How working overtime impacts on mental health
Do you often work above and beyond your contracted hours, perhaps to get a head start on tomorrow, or because you have too much work? Or is it just something that’s expected of the modern employee.
We recently carried out a survey on UK employees’ overtime habits, and discovered some of the reasons behind the decision to work late, and the effects it can have on mental wellbeing and home life.
Is working overtime expected?
96% of respondents to our survey said they regularly work longer than their contracted hours, and by far the biggest reason given is the feeling that ‘it is expected’ of them by employers. The second most popular reason given was having too much work to complete, with the third most popular reason being ‘to get a head start on the following week’.
These reasons clearly have worrying implications for stress and anxiety levels due to pressure in the workplace, as well as the adverse effect on home life.
Dr. Jon van Niekerk, Consultant Psychiatrist & Medical Director at Priory Hospital Bristol provides advice and opinion throughout:
“A little bit of stress can actually help performance over a short period of time. However, stress becomes unhelpful when it is to such a degree that it overwhelms the person’s coping strategies.
Our survey also included questions about pressures from social media and personal messages. 83% of respondents felt obliged to reply to a social media message or a text, of whom 41% felt they must do so ‘as soon as possible’.
Interestingly, when the same people were asked what makes them feel most guilty, the most popular answers included ‘not spending time with friends and family’, followed by ‘not returning a person’s phone call’. The other most popular answers were ‘not maintaining a healthy diet’, and ‘not replying to emails’.
“In certain professions people can become so identified with their role that little else in their life gives them a sense of purpose. This in itself is unhealthy, and it’s important to recognise when you are experiencing work related stress.
“Stress in itself is not necessarily the real danger to your health. The real dangers are usually related to unhealthy coping strategies people develop because of the stress. For instance limiting social contacts with family and friends; not exercising; over eating or skipping meals at work and at home; eating unhealthily to soothe difficult feelings. An unhelpful cycle can quickly develop.”
Neglecting family life
There are clearly implications when compared with the increasing trend for working overtime, as time available for catching up with family and friends, or even cooking a decent meal, becomes severely reduced. Whether at home or at work, people’s minds seem to be ruled by these perceived expectations.
58% of respondents feel more stressed than they did 10 years ago.
It comes as no surprise that over half (58%) of our survey respondents admitted to feeling more stressed now compared to ten years ago. Those aged between 25 and 34 had the strongest feelings of stress, closely followed by the 35-44 age category. Regionally, Northern Ireland residents suffered from stress the most.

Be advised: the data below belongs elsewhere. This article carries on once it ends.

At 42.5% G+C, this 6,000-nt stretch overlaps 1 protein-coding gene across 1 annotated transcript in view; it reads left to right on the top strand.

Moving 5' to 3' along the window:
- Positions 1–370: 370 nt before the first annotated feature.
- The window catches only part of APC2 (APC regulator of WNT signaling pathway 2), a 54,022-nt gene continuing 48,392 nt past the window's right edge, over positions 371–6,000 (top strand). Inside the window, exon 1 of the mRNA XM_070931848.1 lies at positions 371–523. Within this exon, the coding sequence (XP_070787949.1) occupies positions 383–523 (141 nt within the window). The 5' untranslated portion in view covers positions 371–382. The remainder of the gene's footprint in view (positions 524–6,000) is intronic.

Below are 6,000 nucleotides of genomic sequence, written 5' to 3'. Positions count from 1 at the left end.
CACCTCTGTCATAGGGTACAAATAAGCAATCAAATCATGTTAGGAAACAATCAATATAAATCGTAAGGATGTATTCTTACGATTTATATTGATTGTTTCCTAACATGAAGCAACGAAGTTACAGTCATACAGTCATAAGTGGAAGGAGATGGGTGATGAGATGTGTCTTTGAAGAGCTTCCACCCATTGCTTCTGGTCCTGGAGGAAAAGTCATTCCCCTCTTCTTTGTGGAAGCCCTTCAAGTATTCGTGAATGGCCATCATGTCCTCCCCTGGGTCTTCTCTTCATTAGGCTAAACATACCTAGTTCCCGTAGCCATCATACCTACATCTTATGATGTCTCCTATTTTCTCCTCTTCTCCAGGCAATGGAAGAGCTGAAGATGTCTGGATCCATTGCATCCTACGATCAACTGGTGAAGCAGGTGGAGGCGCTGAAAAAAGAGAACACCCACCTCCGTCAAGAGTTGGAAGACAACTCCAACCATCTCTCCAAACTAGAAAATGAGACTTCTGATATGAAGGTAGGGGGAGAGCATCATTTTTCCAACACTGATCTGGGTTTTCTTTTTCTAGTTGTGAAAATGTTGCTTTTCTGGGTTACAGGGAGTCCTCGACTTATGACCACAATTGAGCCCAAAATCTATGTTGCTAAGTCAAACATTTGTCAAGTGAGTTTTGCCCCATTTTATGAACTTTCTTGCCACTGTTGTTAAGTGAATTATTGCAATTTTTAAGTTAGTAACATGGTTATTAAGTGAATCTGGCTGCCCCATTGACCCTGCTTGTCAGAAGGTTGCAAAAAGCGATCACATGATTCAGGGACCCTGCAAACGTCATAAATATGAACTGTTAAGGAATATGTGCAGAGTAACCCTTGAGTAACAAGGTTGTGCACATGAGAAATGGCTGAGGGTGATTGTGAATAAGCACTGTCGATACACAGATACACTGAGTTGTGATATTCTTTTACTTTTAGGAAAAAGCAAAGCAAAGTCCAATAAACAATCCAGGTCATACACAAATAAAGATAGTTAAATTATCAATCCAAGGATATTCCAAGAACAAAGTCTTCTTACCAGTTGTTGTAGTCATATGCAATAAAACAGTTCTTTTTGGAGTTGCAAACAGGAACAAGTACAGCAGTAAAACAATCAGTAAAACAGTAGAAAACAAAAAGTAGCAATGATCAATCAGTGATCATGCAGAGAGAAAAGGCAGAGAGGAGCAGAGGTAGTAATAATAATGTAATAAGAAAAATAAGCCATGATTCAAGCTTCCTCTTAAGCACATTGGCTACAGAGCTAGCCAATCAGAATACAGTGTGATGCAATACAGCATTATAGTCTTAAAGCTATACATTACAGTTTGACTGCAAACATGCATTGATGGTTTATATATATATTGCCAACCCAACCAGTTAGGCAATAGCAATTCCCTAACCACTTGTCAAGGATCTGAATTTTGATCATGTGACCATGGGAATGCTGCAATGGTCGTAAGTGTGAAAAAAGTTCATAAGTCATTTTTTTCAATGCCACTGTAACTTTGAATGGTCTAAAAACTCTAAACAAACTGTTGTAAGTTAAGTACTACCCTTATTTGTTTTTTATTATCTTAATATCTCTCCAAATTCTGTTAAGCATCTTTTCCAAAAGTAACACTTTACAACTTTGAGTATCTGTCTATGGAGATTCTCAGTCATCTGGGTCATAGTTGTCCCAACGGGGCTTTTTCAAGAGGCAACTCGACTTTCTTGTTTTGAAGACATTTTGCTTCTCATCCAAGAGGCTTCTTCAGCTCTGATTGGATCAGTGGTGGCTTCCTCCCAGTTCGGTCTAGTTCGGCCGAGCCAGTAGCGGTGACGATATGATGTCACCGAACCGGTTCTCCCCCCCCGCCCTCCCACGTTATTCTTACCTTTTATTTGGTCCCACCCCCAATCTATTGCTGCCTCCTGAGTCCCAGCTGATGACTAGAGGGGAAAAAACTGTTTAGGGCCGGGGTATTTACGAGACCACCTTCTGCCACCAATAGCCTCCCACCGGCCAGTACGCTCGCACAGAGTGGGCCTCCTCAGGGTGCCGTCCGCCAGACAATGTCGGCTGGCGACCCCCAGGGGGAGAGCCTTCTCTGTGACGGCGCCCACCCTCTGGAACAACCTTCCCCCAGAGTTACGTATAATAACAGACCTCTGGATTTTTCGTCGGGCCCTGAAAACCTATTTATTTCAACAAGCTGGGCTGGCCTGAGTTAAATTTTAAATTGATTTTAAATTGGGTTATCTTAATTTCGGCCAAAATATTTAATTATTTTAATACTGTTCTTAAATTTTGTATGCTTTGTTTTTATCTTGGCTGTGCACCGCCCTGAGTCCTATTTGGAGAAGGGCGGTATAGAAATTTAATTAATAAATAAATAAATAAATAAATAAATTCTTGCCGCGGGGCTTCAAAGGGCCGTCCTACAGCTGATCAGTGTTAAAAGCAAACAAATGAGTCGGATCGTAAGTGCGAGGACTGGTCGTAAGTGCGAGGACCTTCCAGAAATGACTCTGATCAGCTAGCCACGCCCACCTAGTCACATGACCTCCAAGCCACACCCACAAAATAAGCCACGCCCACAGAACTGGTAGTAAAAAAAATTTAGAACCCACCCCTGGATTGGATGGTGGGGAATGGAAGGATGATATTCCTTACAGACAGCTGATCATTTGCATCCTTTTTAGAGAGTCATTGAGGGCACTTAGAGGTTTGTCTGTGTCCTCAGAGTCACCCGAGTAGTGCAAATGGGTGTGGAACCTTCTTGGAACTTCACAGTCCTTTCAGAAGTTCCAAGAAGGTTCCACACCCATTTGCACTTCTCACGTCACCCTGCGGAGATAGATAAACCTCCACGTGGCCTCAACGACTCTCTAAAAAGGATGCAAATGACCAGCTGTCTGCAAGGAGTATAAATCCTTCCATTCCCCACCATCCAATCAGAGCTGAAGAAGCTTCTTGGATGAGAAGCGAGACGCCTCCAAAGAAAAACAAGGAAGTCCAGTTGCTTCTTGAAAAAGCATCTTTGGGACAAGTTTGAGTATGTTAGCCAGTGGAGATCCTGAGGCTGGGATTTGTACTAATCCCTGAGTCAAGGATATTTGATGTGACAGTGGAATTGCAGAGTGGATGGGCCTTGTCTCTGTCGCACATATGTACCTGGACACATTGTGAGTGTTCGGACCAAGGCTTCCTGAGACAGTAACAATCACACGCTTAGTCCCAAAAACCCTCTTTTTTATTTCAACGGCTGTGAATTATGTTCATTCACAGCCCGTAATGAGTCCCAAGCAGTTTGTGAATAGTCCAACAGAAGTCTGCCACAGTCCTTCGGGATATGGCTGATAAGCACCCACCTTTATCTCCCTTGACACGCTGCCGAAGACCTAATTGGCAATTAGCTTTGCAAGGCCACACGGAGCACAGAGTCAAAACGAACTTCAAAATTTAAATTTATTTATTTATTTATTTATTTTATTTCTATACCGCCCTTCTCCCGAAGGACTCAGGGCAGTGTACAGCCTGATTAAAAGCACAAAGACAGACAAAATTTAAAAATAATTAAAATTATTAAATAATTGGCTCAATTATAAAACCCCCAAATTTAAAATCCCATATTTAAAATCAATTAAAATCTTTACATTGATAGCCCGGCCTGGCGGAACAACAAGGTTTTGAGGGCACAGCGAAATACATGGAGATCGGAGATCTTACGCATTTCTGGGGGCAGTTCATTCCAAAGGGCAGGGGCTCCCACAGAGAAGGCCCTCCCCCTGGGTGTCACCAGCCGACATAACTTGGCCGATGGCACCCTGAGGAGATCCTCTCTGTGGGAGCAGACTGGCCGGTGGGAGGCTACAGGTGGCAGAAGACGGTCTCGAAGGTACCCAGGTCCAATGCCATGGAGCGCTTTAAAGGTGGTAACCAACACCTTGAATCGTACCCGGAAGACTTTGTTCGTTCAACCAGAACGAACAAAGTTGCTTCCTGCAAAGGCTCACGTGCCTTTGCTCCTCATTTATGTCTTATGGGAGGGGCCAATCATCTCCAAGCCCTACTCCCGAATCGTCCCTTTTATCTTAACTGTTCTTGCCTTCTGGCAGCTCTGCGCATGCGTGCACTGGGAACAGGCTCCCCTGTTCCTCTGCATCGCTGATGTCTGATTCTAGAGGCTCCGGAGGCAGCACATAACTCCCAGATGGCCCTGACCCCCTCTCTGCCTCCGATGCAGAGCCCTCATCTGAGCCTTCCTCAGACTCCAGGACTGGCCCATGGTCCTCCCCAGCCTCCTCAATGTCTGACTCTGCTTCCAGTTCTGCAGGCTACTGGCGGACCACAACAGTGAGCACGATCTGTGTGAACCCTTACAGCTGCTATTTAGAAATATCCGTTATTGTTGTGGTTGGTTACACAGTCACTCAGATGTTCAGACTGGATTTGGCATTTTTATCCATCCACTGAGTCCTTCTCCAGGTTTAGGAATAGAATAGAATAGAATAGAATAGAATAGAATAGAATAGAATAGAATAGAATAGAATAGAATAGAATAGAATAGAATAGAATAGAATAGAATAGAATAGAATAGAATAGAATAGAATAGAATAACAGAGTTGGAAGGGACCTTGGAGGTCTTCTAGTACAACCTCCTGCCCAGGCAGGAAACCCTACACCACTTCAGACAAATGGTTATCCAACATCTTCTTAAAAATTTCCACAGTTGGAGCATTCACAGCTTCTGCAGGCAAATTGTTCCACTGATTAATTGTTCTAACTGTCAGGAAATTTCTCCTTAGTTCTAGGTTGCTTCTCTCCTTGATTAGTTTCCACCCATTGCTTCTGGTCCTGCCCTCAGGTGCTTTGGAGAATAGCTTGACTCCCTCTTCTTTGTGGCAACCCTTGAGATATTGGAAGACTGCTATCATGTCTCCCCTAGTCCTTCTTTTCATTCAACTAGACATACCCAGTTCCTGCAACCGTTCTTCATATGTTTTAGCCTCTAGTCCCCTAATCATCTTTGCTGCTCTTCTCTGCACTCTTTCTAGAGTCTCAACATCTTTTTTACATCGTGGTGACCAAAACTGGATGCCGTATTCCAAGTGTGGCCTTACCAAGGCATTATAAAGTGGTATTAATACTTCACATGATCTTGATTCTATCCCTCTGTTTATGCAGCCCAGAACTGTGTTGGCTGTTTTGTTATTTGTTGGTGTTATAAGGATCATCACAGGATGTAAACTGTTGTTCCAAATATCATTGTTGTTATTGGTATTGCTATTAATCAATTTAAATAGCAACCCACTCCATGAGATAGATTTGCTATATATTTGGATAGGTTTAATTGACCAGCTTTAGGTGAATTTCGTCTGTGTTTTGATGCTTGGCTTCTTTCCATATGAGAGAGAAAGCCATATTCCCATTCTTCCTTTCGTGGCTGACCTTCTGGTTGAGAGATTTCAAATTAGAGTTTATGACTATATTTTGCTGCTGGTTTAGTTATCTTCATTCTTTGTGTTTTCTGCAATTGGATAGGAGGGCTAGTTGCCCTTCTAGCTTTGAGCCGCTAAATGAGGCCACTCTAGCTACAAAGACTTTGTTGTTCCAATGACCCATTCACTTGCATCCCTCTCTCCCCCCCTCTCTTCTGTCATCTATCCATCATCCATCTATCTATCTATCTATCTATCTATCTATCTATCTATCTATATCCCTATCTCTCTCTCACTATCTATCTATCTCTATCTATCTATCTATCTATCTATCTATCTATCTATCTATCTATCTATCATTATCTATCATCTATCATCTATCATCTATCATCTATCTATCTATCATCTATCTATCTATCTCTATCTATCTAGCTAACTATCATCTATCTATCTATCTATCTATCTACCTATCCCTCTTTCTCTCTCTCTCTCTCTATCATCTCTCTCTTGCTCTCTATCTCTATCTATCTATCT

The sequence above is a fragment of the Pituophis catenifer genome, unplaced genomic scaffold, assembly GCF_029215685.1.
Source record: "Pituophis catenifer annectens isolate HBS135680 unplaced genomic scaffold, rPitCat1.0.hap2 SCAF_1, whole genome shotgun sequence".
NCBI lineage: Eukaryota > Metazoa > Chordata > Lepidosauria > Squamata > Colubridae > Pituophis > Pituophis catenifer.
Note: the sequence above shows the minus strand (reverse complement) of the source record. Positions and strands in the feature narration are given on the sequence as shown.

Symptoms of stress and anxiety
The physical impact of high stress levels and anxiety can result in a long list of symptoms, with exhaustion being the number one reported amongst our respondents, followed by headaches, perspiration, and increased temper.
As part of our research, we also examined our statistics on the admission of patients with cases relating to stress and anxiety between 2012 and 2015, we found a 17% increase when we compared the same quarter year on year.
“The recent economic downturn has led to certain groups of patients presenting with more work related stress, particularly those that have faced the fear (or reality) of redundancy. Some patients have faced more economic hardship with their hours being reduced or working zero hour contracts. Uncertainty about job security in itself can cause a considerable amount of distress.”
The source of all this expectation is harder to pin down, but the results are clear to see. Workplace pressure is still a major source of stress for people in the UK, particularly among younger employees, and the culture of working above and beyond your contract is becoming an unspoken rule. Companies need to be aware of this growing culture, and take steps to clarify or dispel it. On the most basic level, supporting the mental wellbeing of your employees makes sense for a healthy business.
Dr. Jon Van Niekerk provides advice for those who, similar to our survey respondents, may be experiencing symptoms linked to stress and anxiety:
“It’s important to look at all aspects of your life and ‘take stock’. Are you managing your job or are you constantly fire-fighting? It’s important to structure your approach to the digital world and be disciplined with e-mails and social media. Sometimes small changes at work can make all the difference; for instance:
- Make sure that you take regular breaks
- Have lunch away from the desk
- Limit caffeine intake
- Practice meditation or take regular exercise at the start of the day
- Learn the power of saying no.
Seeking help and advice
If the problems are more systemic, it is important to include your line manager and even the occupational health department. If you have anxiety or depressive symptoms that are affecting your ability to function on a daily basis, it is important to seek help and advice from your GP. Effective treatments are available that range from therapy, relaxation techniques to medication and even hospital treatment if necessary.”
If any of these problems resonate with you or someone you know, and you feel you or they may be suffering from stress and anxiety because of work or day to day commitments, have a look at our stress treatment and anxiety treatment pages for further information and guidance.